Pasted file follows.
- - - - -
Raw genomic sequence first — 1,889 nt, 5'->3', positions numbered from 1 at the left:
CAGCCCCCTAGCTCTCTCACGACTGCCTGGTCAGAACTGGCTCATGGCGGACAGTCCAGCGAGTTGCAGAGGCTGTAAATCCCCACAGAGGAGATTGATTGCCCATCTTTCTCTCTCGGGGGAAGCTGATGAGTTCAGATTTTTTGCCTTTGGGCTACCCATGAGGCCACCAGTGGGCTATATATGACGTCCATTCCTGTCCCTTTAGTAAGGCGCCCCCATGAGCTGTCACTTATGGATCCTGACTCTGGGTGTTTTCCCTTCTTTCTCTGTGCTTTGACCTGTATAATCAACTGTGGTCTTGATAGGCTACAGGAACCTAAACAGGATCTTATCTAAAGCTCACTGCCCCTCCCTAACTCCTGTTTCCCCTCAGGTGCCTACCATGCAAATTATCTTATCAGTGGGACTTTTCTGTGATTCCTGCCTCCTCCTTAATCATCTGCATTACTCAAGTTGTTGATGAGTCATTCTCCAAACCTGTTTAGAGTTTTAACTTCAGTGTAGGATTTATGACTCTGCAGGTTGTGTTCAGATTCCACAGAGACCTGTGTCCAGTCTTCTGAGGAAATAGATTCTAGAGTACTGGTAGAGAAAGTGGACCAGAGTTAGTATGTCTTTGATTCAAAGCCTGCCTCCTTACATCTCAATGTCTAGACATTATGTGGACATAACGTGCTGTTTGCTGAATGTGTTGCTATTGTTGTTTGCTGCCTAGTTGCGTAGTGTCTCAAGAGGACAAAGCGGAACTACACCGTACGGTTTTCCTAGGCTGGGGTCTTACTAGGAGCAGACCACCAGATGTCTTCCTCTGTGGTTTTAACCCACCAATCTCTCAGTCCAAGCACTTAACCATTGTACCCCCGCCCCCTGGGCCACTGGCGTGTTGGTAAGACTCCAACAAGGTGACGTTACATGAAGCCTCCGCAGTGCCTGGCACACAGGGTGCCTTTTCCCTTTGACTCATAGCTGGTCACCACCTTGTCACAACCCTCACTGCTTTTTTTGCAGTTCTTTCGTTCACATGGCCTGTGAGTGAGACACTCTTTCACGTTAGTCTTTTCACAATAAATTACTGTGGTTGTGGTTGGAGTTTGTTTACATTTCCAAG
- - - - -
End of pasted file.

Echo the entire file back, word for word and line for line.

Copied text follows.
Raw genomic sequence first — 1,889 nt, 5'->3', positions numbered from 1 at the left:
CAGCCCCCTAGCTCTCTCACGACTGCCTGGTCAGAACTGGCTCATGGCGGACAGTCCAGCGAGTTGCAGAGGCTGTAAATCCCCACAGAGGAGATTGATTGCCCATCTTTCTCTCTCGGGGGAAGCTGATGAGTTCAGATTTTTTGCCTTTGGGCTACCCATGAGGCCACCAGTGGGCTATATATGACGTCCATTCCTGTCCCTTTAGTAAGGCGCCCCCATGAGCTGTCACTTATGGATCCTGACTCTGGGTGTTTTCCCTTCTTTCTCTGTGCTTTGACCTGTATAATCAACTGTGGTCTTGATAGGCTACAGGAACCTAAACAGGATCTTATCTAAAGCTCACTGCCCCTCCCTAACTCCTGTTTCCCCTCAGGTGCCTACCATGCAAATTATCTTATCAGTGGGACTTTTCTGTGATTCCTGCCTCCTCCTTAATCATCTGCATTACTCAAGTTGTTGATGAGTCATTCTCCAAACCTGTTTAGAGTTTTAACTTCAGTGTAGGATTTATGACTCTGCAGGTTGTGTTCAGATTCCACAGAGACCTGTGTCCAGTCTTCTGAGGAAATAGATTCTAGAGTACTGGTAGAGAAAGTGGACCAGAGTTAGTATGTCTTTGATTCAAAGCCTGCCTCCTTACATCTCAATGTCTAGACATTATGTGGACATAACGTGCTGTTTGCTGAATGTGTTGCTATTGTTGTTTGCTGCCTAGTTGCGTAGTGTCTCAAGAGGACAAAGCGGAACTACACCGTACGGTTTTCCTAGGCTGGGGTCTTACTAGGAGCAGACCACCAGATGTCTTCCTCTGTGGTTTTAACCCACCAATCTCTCAGTCCAAGCACTTAACCATTGTACCCCCGCCCCCTGGGCCACTGGCGTGTTGGTAAGACTCCAACAAGGTGACGTTACATGAAGCCTCCGCAGTGCCTGGCACACAGGGTGCCTTTTCCCTTTGACTCATAGCTGGTCACCACCTTGTCACAACCCTCACTGCTTTTTTTGCAGTTCTTTCGTTCACATGGCCTGTGAGTGAGACACTCTTTCACGTTAGTCTTTTCACAATAAATTACTGTGGTTGTGGTTGGAGTTTGTTTACATTTCCAAG